I can say that for me, I'm not sure that I would've done the Border Col National if it wasn't the days right before Incredible Dog Challenge. I knew I was going there, I was at Purina Farms and then I saw the premium and I was like, oh, well if I'm already going let's, let's go two days early and do the Border Collie specialty.
It was my first time ever doing the Border Col Nationals and it was just nice that it was all right there. So I think there was a lot of convenience that persuaded me to attending the event. Yeah. So what, what's the format of the Border Col specialty? I, I know that both of y'all did really well. So kind of tell us like what the format is and and what pieces of it you won.
I, I know y'all shared some podiums. So the Border Col National is put on by the parent club, the Border Col Society of America and the Agility days run like a normal AKC agility trial. So there's six classes offered each day. So they do the regular standard, the regular jumpers, fast time to beat Premier Jumpers and Premier Standard. So both days ran as a normal trial with six runs a day.
What made it fun and what made it a little bit unique and and where you saw maybe more posts and ribbons and awards is that they did some of the scoring with some like specialty prizes and specialty awards. So similar to a lot of the parent clubs or the specialty clubs, they did to a high-end trial each day but then they also did a games champion so you ran fast in time to beat both days.
So you combined those four scores for a games champion and then they had like a Reserve games champion and then they had a Premier Cup award so they took your four premier runs, so standard and jumpers from the first day standard and jumpers from the second day and they combined your four premier runs and they did awards for that. And then they had on the second day they had what's called the Border Colleague Classic.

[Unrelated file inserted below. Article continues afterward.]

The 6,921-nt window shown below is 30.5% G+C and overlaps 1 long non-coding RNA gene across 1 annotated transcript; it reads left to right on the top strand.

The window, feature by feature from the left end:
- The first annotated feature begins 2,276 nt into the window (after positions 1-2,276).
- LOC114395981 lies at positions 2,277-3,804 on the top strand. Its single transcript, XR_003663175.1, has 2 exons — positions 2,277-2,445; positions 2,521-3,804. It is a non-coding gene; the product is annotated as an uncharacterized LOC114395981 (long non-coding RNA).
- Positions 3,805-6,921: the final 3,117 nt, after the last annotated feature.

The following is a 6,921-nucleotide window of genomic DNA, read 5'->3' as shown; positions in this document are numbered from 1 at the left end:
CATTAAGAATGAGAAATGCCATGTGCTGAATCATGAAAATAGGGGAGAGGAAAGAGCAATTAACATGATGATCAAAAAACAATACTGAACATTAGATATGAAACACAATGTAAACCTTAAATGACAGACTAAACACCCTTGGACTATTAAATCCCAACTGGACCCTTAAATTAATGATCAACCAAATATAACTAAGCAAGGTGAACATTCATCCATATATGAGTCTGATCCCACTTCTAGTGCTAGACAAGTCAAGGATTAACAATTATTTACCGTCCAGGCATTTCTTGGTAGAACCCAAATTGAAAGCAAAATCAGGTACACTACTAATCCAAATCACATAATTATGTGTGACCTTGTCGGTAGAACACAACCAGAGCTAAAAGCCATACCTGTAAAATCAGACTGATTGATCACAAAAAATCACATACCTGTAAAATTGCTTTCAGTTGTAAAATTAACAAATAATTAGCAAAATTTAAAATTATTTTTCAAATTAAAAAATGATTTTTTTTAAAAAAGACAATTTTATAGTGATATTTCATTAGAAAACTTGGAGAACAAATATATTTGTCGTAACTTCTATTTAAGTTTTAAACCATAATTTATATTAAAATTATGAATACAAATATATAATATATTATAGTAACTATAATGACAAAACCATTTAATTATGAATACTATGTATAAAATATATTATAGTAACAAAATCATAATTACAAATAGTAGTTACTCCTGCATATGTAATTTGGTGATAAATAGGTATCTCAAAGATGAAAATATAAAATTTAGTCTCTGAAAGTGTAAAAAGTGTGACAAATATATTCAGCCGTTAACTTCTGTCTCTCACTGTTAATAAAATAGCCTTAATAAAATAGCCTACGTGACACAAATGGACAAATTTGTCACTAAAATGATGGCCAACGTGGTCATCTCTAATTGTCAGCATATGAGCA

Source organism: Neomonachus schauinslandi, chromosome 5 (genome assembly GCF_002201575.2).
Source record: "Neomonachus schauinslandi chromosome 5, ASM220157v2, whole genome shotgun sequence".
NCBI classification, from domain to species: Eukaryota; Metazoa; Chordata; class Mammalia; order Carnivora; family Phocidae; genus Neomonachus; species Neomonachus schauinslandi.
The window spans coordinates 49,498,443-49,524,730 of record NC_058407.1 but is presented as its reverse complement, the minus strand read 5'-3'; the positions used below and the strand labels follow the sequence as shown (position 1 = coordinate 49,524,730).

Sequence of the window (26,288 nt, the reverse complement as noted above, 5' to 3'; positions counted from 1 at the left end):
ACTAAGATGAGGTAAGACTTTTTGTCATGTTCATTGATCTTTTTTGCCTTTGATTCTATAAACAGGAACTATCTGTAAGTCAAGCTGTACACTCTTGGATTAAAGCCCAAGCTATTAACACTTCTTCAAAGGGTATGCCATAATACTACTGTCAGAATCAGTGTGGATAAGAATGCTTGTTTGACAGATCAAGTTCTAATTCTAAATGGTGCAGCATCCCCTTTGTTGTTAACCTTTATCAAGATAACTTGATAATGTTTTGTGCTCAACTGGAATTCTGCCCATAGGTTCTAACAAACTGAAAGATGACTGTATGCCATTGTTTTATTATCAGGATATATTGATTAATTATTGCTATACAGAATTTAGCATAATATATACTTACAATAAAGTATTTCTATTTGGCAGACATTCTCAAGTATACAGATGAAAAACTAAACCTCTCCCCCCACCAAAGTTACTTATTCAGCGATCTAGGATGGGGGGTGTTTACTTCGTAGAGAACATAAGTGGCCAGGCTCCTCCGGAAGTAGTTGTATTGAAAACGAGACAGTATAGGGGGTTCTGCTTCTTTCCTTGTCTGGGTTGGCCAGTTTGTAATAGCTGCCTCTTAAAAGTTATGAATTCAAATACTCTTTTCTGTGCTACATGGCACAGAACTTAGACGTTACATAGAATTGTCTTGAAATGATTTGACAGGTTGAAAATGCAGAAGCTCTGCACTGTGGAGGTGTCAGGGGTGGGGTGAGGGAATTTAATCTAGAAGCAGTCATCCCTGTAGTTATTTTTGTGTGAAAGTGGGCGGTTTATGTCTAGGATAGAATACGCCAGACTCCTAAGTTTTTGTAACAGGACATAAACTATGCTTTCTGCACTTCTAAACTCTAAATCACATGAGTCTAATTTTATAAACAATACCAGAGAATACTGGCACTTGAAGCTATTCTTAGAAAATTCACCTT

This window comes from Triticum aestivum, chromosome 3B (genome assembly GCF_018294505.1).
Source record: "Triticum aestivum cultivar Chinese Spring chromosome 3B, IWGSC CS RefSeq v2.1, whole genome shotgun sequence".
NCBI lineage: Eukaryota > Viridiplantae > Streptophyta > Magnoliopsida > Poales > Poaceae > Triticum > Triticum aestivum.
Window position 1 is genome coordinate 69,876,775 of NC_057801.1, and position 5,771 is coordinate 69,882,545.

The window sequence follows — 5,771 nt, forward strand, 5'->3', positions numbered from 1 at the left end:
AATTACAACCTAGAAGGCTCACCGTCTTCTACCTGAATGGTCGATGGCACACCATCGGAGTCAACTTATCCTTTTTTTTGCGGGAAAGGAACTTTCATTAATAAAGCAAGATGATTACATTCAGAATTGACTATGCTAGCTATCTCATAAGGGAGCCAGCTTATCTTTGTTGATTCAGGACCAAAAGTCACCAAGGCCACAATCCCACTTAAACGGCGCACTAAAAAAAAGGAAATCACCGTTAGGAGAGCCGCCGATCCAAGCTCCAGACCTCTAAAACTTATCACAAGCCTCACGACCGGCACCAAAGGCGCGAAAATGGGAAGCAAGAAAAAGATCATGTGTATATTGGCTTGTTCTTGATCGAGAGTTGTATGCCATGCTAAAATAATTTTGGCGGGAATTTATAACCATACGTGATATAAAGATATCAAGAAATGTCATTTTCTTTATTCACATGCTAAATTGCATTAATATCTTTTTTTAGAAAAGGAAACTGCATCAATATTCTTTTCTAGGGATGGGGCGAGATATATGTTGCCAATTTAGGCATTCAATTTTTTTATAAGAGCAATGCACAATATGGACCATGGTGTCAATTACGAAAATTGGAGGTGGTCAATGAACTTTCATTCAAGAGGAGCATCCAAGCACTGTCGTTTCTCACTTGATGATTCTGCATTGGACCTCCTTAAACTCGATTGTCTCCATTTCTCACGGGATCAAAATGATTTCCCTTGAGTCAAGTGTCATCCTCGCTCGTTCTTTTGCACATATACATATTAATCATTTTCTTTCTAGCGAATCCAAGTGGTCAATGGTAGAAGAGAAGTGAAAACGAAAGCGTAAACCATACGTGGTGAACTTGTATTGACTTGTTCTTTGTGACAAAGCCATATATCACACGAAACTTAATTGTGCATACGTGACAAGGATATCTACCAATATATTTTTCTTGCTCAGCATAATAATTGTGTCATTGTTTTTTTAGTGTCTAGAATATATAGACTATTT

So they took your four regular runs, your just standard and jumpers and they combined your scores together and they had like a finals and the finals was time to beat style. So there was a maximum of 10 dogs per jump height that made the finals and then they did like a crowded around one ring time to beat everybody, cheering winner take all with really cool prizes and ribbons for all of the different awards.
I thought it made it a little bit more fun than just a normal trial with your first through fourth placement and it was nice that there was so much variety. So there was a games winner and then there's a Premier Cup and then there was the regular and then there was a high end trial. So they did a phenomenal job. Amber McCune was the co-chair this year we've had her on the podcast,
she's incredible and she really took over and just came in and made big ways with it and did an incredible job with it. It, so it was a really, really fun event. I'll let Jada kind of give her 2 cents on the event. Was it your first time attending Jada? Yeah, it was my first time and I kinda, I was like ooh,
it's right before Puring and Crib dog challenge and it kind of made it worth it even more to go out there. Yeah, it was my first event too so I'll let you share your experience and your accomplishments. Yeah, so I also thought Amber did an incredible job with all the ribbons and prizes of the event and it ran really similar to like an average AKC trial but kind of like glammed up with all the prizes and awards.
I know that Zula, she won the games champion overall and it was kind of interesting cuz I don't really enter fast that much to, so she got her open fast title actually there, so we were kind of still new at like the fast type stuff but she got 80 points over both the days and she also ran clean and time to be over the both days.
So that contributed to our games Champion win and the ribbon was very, very pretty Awesome. And then Jen, so it was so sorry Jada, so who did you take to the border Col specialty? Both. So it's Zula and Smudge or your two border calls? Oh yeah, so I was supposed to take Zula and Smudge but Florida unfortunately had the big hurricane Ian.